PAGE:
If you looked out our back windows, you’d be amazed by the activity just beyond our property line. Our backyard borders a busy divided highway, so for most of the day, traffic whizzes by at 50 mph or faster, a stream of trucks, school buses, SUV’s, box vans and minivans. Everyone’s in a hurry, no matter what the road conditions. Drivers look straight ahead and drive fast. This road is about getting to your destination.
The view from the front of our house is the complete opposite. This is our quiet corner of the world, the world I love. Today, for example, I’m watching the snow fall steadily on the street undisturbed by passing cars. The flakes float down as silently as if they fell in a dream, blanketing the branches of the big maple out front. The sky hangs silvery gray overhead, casting its glow over everything and blurring the lines between earth and heaven. Across the street, a dozen or more ancient trees dot my neighbor’s yard. The sight of those tangled branches etched in black and white forces me to stop and admire them. Only a few cars drive past each day, almost none on a snowy day like today. If it weren’t for the sounds of the traffic out back, you could hear the sound of nature’s snowy slumber.
I often find myself caught between these two worlds. We’ve tried, albeit futilely, to bring some of the soul-stirring quiet into the back. My husband has a big vegetable garden back there. He grew up on a farm and needs that connection to the earth, that simple purpose of bringing life and nourishment from his own patch of soil. I have a few beds of flowers, things I’ve divided off the plants I nurture in the front yard, purple coneflowers and tiger lilies where the sun beats down without respite, green hostas and pink bleeding hearts in the cool, damp shady grottoes beneath the silver maples and box elders. Next year, I plan to add a bed of ornamental grasses. My heart wants to hear them rustle in the breeze, but my brain knows traffic racket will drown out their voices. Until we put up a fence to block some of the traffic noise this past summer, my husband and I had to shout our conversations while picking the zucchini and green beans.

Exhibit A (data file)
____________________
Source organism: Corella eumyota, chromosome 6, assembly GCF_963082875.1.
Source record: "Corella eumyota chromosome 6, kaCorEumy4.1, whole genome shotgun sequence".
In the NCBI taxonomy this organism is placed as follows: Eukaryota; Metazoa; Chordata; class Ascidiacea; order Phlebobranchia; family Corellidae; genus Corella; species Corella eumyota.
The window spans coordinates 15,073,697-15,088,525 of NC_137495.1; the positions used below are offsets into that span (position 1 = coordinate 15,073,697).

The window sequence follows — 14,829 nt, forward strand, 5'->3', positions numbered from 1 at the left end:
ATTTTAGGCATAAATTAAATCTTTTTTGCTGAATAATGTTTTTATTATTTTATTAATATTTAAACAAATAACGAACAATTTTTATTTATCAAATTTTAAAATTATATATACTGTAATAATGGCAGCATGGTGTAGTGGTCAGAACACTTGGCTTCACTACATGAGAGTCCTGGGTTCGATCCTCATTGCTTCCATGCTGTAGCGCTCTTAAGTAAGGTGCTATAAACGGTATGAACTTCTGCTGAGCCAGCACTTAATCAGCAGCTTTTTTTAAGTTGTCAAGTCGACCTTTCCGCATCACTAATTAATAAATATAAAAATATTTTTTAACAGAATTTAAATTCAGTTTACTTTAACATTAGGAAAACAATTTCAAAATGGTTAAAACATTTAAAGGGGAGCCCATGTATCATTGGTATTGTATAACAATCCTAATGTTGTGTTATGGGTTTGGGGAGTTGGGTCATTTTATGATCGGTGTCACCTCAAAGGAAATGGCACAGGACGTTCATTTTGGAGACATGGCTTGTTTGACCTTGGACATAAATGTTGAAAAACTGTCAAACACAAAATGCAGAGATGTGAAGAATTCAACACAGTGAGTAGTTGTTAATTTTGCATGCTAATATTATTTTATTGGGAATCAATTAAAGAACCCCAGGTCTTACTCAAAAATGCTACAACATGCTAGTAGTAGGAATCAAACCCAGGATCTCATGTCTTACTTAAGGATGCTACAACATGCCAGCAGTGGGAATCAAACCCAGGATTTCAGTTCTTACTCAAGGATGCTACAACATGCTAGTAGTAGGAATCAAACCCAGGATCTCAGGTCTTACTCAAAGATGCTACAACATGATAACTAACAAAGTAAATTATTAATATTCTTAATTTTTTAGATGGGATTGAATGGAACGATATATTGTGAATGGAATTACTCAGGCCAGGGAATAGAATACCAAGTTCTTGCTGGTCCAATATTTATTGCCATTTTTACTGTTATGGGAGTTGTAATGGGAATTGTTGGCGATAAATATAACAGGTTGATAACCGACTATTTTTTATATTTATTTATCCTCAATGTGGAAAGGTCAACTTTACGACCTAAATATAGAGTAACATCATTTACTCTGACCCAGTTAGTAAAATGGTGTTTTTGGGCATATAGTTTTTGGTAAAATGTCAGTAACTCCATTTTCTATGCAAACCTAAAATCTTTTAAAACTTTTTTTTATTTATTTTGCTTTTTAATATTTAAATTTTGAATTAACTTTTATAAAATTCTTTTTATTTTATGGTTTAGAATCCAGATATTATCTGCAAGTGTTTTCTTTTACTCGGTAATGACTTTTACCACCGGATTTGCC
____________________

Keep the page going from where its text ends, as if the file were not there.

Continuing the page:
I think this sense of being caught between two worlds is one of the reasons I need to write. Life is like that busy county highway, always noisy, always on the move. By contrast, my heart wants time and quiet to hear the wind whisper through the pampas grass. Writing makes me slow down and process what’s happening around me, makes me notice the way snow falls, see how it frosts the branches, top side white, the bottom slate gray, a clear line with obvious distinction.
I know I’m not the only one. I have a friend who is an avid bicyclist, my former college chemistry professor who, God bless his heart, did his best to make esterification seem fun. I often see him when I’m out walking on summer mornings. One day, as we stood chatting by the side of the road, he told me he loved to bike because that is how fast his brain operates. I thought about that the rest of my walk home. He cycles; I walk. Each of us has our own pace we feel comfortable facing life at. He’s probably forgotten it, but our conversation still wanders through my head, even a year and a half later. I guess that’s the pace my brain works at. I’m a walker in a world that wants to run. Perhaps because of that I’m a writer.
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